After that Series, the Dodgers moaned and wrung their hands about the horrors of New York. Shortstop Bill Russell said, "The people here are obnoxious . . . but you'd expect that in New York. The fans are the worst and the city is the worst."

"A bottle almost hit Dusty Baker in the head tonight in left field," said Lasorda, who complained to umpires. "That amazes the hell out of me. I can't comprehend such a mind."

The sense of deja vu was unmistakeable as the 78th Series began.

The first play of this 11th Series meeting between the Yanks and Dodgers was Davey Lopes' ground smash over the third base bag that should have been a double. Instead, Nettles dove, smothered the ball backhand, plucked it from the dirt and slung it to first to beat the speedy Lopes by perhaps two inches, at most.

In the bottom of that symbolic first inning, before Ruess could get three outs, the Yanks, obviously hitting to the opposite field, had three runs. Jerry Mumphrey singled, Lou Piniella, starting for Jackson, who is still "day-to-day," hit the chalk in right for a double, and Watson stepped up.

"With first base open and a left-handed hitter up next, I didn't think I'd get a strike to hit," said Watson, second-guessing Lasorda for not pitching around him to load the bases with two outs. "The first pitch was down the middle and I was so surprised that I couldn't swing."

So was the fourth pitch. This time Watson, a 17-year big leaguer in his first Series at bat, wasn't so surprised. He crashed a 390-foot fly over the wall in right to give Guidry a three-run cushion. "That's the furthest toward the right field line that I've hit a homer in this park in my two years here," said Watson. "This is like a dream after waiting so long to get in a Series."

The next two New York runs looked like window dressing, but they proved to be crucial. In the third, Reuss was sent packing after Mumphrey singled again, stole second base with disdainful ease, then scored as Reuss threw a horrible, hanging curve that Piniella lined into left for an RBI hit.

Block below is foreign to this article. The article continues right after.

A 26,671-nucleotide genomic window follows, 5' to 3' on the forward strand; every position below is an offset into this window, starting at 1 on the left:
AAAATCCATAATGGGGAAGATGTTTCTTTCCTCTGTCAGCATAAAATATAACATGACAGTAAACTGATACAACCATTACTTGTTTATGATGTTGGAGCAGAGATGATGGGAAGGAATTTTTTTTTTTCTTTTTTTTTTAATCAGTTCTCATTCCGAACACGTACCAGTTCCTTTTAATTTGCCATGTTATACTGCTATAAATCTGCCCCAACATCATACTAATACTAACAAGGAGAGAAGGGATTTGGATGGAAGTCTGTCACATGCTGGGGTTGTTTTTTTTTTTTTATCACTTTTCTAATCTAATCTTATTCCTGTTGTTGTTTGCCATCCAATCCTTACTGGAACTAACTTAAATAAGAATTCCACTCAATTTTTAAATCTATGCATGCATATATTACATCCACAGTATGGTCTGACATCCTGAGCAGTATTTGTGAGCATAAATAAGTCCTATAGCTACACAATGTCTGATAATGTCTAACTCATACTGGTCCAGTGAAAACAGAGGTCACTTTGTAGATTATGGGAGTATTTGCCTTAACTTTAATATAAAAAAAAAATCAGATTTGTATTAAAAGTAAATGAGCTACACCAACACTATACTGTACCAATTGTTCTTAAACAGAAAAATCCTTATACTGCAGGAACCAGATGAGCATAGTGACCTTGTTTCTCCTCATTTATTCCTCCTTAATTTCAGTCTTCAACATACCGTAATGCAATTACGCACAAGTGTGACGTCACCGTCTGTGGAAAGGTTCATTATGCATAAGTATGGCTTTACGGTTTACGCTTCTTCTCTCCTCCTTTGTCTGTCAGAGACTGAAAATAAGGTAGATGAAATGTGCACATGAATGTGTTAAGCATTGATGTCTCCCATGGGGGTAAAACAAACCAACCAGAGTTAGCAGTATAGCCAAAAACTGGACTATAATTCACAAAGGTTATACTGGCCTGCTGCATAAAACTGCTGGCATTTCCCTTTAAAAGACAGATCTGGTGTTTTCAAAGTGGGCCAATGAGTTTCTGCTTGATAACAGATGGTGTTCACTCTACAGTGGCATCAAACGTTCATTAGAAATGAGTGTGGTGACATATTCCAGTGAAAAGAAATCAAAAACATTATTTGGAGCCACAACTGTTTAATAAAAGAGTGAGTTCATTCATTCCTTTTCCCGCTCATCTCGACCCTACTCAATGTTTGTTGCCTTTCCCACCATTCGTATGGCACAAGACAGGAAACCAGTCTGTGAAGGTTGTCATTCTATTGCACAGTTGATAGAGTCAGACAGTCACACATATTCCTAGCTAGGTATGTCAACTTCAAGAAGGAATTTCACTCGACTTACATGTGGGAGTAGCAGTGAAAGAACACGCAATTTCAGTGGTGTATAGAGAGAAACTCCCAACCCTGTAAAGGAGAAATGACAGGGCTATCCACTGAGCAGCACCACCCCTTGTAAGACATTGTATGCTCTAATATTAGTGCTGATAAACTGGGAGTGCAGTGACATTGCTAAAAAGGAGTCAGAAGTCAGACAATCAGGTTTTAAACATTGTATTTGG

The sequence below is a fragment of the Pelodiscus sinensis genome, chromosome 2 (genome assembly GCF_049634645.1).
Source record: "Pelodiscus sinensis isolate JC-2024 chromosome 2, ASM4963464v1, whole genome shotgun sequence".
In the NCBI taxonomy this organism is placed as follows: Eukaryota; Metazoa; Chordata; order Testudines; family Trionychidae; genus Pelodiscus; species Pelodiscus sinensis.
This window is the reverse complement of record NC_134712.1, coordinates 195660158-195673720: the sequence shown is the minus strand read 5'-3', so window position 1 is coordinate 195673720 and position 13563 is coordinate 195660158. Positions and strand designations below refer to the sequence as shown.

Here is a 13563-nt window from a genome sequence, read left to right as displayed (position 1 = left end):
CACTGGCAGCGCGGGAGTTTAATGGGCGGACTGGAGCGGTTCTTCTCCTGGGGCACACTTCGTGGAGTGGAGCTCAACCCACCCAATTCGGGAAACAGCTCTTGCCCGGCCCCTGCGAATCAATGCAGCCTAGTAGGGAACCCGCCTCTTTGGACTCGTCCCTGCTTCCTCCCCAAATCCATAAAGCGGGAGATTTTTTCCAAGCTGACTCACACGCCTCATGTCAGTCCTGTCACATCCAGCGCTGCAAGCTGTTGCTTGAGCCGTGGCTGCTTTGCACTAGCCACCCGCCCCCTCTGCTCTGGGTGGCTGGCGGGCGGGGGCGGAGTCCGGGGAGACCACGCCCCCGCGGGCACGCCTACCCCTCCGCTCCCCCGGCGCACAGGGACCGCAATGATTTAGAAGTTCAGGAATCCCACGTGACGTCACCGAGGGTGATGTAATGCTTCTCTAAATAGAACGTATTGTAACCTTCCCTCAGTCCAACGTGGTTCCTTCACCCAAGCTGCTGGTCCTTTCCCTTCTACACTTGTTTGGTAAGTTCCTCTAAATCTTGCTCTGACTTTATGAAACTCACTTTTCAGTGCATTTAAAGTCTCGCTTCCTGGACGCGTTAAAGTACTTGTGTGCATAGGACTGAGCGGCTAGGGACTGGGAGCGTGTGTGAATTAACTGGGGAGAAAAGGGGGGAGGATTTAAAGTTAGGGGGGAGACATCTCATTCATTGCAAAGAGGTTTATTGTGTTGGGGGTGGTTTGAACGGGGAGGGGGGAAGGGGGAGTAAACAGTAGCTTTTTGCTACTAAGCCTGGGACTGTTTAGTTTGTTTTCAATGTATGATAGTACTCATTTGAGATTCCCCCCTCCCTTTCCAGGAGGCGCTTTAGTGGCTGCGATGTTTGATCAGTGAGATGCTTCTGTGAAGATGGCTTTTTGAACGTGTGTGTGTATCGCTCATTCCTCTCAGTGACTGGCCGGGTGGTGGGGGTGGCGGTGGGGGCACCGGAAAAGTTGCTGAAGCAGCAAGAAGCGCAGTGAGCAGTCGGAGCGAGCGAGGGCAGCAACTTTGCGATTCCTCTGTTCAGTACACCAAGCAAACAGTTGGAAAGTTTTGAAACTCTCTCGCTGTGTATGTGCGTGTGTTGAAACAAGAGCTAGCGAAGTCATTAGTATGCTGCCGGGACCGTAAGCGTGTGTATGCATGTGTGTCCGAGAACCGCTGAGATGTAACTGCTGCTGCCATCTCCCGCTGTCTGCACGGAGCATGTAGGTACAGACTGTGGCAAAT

Reuss' replacement, young Bobby Castillo, whose primary claim to fame is having taught the screwball to Fernando Vanenzuela, was one of the most nervous, pressure-shocked pitchers in recent Series years. He faced eight men and walked five, including four in the fourth when he forced home Rick Cerone with a bases-loaded walk to Dave Winfield.

The true key to this Yankee victory and the hidden element in this classy team is its inspired defense, symbolized by Nettles, who is probably the most graceful, consummate big-play gloveman in the game today. One of few balls the Yankees couldn't grab was Steve Yeager's lazy fly homer into the first row of the right field bleachers in the fifth.

When it wasn't Nettles, it was Willie Randolph ranging behind second for two flashing, backhand grabs of hard-hit, tough, short hoppers. Or it was Larry Milbourne going in the shortstop hole. Or it was Winfield making an almost impossible dig-and-peg in the left field corner to throw out Cey as he dove head first into second base on what should have been a double but was just an embarrassing leadoff out.

"Everybody knows about our starting pitching and our bullpen," said Watson. "But our extra dimension is our defense. That gets us over the hump."

And, of all those defensive wizards, by far the most elegant, better even that the long-striding, high-leaping Winfield, is Nettles. Of all the defensive players in baseball, he may be the most satisfying to watch, day in and day out, as he grazes around his position smoothing the dirt, combing out pebbles, massaging the leather of his glove, flashing his eyes at every corner of the action, gambling for position far off the line, daring sluggers such as Garvey to try to yank it past him.

Then, in the moment of crisis, when other men still are nailed to the spot, Nettles is already in full flight. Before the eye realizes what has happened, Puff the Magic Dragon has struck.

Ask the Dodgers.

Ask Reggie Jackson.